Why dating apps may not be good matchmakers

On Behalf of | Nov 4, 2021 | Family Law |

Once, you might have kept it secret that you met your spouse on a dating app for fear people would judge you. Yet, for many people, this is now the way to meet. While it can still seem odd to some, you could say the same for approaching a stranger at the bar, going on a blind date set up by a friend or any of the other ways people meet.

While online dating can help speed your search for a partner, new research shows it may also hasten your marriage’s demise.

Research by the Marriage Foundation discovered that couples who married after meeting on dating apps had a 12% chance of divorce within the first three years compared to a 2% chance for those who met through traditional means. By seven years, 17% of the technology-aided couples were divorced, compared to only 10% of those who did things the old-fashioned way.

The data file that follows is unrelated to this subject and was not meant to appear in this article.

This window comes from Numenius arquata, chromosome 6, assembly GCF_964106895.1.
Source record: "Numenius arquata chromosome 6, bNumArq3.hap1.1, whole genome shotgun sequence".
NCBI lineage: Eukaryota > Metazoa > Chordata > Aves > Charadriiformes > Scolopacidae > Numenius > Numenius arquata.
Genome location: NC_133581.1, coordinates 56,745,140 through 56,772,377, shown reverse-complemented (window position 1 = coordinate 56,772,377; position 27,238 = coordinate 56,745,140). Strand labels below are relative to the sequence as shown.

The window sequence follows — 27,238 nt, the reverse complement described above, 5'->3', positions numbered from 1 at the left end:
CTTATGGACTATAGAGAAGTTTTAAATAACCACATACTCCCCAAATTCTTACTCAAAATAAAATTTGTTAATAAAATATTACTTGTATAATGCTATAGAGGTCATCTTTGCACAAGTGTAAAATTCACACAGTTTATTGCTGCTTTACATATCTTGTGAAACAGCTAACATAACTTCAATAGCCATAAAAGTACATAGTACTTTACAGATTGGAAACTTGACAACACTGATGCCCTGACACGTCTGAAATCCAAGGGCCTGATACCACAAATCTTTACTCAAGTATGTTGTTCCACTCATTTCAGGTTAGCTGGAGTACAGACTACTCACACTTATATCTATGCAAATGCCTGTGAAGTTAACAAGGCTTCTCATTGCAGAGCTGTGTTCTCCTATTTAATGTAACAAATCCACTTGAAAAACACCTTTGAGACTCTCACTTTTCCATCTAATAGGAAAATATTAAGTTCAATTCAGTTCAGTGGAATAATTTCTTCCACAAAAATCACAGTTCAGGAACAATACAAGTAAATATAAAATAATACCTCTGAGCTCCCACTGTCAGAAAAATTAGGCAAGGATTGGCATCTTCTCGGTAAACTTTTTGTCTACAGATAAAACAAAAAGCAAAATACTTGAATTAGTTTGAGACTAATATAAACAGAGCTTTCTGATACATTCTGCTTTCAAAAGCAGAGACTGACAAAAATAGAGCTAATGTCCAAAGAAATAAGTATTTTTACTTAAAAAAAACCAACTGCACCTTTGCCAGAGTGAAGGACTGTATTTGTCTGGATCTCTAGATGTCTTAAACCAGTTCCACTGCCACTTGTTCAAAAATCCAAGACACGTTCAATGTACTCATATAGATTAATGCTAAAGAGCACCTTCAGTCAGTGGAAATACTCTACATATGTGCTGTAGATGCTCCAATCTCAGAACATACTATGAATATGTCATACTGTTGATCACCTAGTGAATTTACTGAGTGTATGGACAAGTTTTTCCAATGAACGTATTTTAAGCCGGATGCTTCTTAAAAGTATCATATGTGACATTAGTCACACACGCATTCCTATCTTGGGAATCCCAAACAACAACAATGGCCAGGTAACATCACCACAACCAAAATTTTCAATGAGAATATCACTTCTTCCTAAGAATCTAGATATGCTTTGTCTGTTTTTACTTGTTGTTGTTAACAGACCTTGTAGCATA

Why is divorce simpler when your marriage is short?

If you will end up divorcing, in many ways it is better to do so sooner. The longer you are married, the more challenging it will be to undo your marriage. For example:

  • Asset division: If you married recently, you would have some joint assets, yet you might not have bought a house together or had the spare cash to make any investments. Couples that have been married for a long time will have accrued more. They may also be entitled to a share of things belonging to one person such as social security benefits or retirement plans.
  • Children: While you could have kids straight away, many couples wait a few years. If you only discover you are incompatible after your child is born, you set yourself up for a life together as co-parents. If you separate when childless, you need never see each other again.

Whatever stage you divorce, it will not be easy. Getting help to resolve issues allows you to begin your new life sooner, whether that is one where you swear off dating apps for life or one where you refuse to accept drinks from strangers at bars.

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